Bullwheel

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A chairlift's return bullwheel

A bullwheel is a large wheel on which a rope turns, such as in a chairlift. In that application, the bullwheel that is attached to the prime mover is called the drive bullwheel, with the other known as the return bullwheel.

Originally, bullwheel was an oil field term applied to the large wheel that turns the drum upon which the drilling line is wound in percussion drilling.

The bullwheel (or bull wheel) began use in farm implements with the reaper. The term was commonly used to describe the traveling wheel, traction wheel, drive wheel, or harvester wheel. The bullwheel powered all the moving parts of these farm machines including the reciprocating knives, reel, rake, and self binder. The bull wheel's outer surface provided traction against the ground and turned when the draft animals or tractor pulled the implement forward.[1][2] Cyrus McCormick used the bullwheel to power his 1834 reaper and up until the early 1920s when small internal combustion engine gasoline engines like the Cushman Motor[3] began to be favored.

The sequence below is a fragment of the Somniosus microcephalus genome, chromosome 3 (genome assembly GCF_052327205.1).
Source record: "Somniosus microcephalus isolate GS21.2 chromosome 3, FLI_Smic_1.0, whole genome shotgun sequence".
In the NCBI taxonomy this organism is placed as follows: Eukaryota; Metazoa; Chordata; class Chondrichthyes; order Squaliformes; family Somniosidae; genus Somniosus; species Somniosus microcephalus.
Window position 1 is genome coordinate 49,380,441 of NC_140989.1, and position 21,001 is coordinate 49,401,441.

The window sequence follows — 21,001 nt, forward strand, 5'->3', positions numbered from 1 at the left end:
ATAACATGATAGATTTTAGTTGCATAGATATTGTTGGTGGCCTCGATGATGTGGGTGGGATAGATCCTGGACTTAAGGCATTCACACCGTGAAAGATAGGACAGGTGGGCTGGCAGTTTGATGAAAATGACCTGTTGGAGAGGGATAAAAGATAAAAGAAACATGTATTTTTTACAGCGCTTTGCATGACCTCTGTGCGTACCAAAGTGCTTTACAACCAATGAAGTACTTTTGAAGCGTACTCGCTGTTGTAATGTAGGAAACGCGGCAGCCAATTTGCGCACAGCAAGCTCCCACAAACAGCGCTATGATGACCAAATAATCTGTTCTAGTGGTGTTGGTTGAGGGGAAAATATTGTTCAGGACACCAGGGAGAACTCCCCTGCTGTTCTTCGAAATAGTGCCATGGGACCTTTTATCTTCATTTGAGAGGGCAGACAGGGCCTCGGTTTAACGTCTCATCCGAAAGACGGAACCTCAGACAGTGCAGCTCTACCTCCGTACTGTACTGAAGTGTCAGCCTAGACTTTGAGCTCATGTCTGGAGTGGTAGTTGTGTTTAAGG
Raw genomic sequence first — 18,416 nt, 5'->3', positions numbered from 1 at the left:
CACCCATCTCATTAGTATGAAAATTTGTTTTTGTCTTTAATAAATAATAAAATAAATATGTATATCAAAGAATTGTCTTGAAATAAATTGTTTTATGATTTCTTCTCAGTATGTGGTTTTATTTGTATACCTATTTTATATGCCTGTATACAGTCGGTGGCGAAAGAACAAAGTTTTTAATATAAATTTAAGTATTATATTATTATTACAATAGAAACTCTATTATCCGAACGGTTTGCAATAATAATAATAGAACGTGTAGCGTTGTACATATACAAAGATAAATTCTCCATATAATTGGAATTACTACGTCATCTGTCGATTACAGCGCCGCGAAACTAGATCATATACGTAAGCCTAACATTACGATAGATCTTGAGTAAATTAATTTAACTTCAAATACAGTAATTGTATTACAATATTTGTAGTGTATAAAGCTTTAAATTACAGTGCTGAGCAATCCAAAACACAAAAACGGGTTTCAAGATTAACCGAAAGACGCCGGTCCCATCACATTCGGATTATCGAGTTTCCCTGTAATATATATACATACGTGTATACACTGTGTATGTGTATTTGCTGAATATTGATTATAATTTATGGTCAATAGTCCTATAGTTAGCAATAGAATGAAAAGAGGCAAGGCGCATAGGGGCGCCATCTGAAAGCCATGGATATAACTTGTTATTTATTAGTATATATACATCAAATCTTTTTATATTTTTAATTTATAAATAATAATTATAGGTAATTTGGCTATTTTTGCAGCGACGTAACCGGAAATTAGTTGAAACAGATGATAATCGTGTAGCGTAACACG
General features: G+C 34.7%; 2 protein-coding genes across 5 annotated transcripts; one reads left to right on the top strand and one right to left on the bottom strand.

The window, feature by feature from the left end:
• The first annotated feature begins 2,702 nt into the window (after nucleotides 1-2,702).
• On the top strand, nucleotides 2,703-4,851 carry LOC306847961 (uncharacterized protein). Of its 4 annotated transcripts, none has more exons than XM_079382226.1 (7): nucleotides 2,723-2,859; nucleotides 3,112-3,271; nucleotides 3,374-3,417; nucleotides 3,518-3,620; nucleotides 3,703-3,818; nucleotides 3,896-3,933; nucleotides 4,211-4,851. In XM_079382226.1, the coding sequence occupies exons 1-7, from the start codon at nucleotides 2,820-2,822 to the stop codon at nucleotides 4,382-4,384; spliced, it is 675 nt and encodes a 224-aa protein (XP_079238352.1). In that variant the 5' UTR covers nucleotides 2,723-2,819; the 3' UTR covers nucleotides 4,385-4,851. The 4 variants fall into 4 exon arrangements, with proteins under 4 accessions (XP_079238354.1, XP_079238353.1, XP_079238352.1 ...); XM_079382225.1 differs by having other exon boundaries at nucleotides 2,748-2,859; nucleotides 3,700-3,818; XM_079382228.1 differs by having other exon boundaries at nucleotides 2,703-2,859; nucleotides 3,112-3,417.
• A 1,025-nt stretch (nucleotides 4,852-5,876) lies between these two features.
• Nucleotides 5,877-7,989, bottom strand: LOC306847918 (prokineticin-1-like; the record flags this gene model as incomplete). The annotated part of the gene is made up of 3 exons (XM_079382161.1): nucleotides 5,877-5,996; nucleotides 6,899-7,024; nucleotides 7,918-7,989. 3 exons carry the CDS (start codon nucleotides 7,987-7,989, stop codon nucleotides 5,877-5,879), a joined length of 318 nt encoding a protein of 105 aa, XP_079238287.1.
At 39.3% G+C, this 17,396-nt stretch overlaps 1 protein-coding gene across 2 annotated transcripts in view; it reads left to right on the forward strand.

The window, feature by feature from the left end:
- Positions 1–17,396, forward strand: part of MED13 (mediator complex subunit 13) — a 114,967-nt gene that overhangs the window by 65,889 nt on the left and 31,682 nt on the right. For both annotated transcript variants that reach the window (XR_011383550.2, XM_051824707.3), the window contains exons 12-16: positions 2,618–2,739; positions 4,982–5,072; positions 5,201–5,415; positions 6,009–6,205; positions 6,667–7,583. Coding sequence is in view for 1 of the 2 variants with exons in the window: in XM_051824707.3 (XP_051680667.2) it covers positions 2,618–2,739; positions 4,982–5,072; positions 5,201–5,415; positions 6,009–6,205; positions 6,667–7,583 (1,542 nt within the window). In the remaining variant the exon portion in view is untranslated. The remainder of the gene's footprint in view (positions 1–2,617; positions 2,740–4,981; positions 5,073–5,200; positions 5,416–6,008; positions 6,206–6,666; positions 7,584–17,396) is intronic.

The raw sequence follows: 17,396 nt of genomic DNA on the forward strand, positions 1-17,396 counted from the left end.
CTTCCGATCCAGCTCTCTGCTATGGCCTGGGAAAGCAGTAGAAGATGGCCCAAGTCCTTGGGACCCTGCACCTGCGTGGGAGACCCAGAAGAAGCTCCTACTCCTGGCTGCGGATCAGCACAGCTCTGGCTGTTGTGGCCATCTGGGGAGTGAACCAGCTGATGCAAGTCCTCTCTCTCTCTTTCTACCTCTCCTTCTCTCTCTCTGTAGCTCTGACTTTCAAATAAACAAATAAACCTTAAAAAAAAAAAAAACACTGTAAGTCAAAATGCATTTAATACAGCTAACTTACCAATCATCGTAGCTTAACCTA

References[edit]

  1. ^ Reaper Bull Wheel Improvements, Machine-History.com, retrieved 2012-08-21 
  2. ^ Revolving Track Wheel for Binder Bull Wheel, Machine-History.com, retrieved 2012-08-21 
  3. ^ Breaking the Land: The Transformation of Cotton, Tobacco, and Rice Cultures Since 1880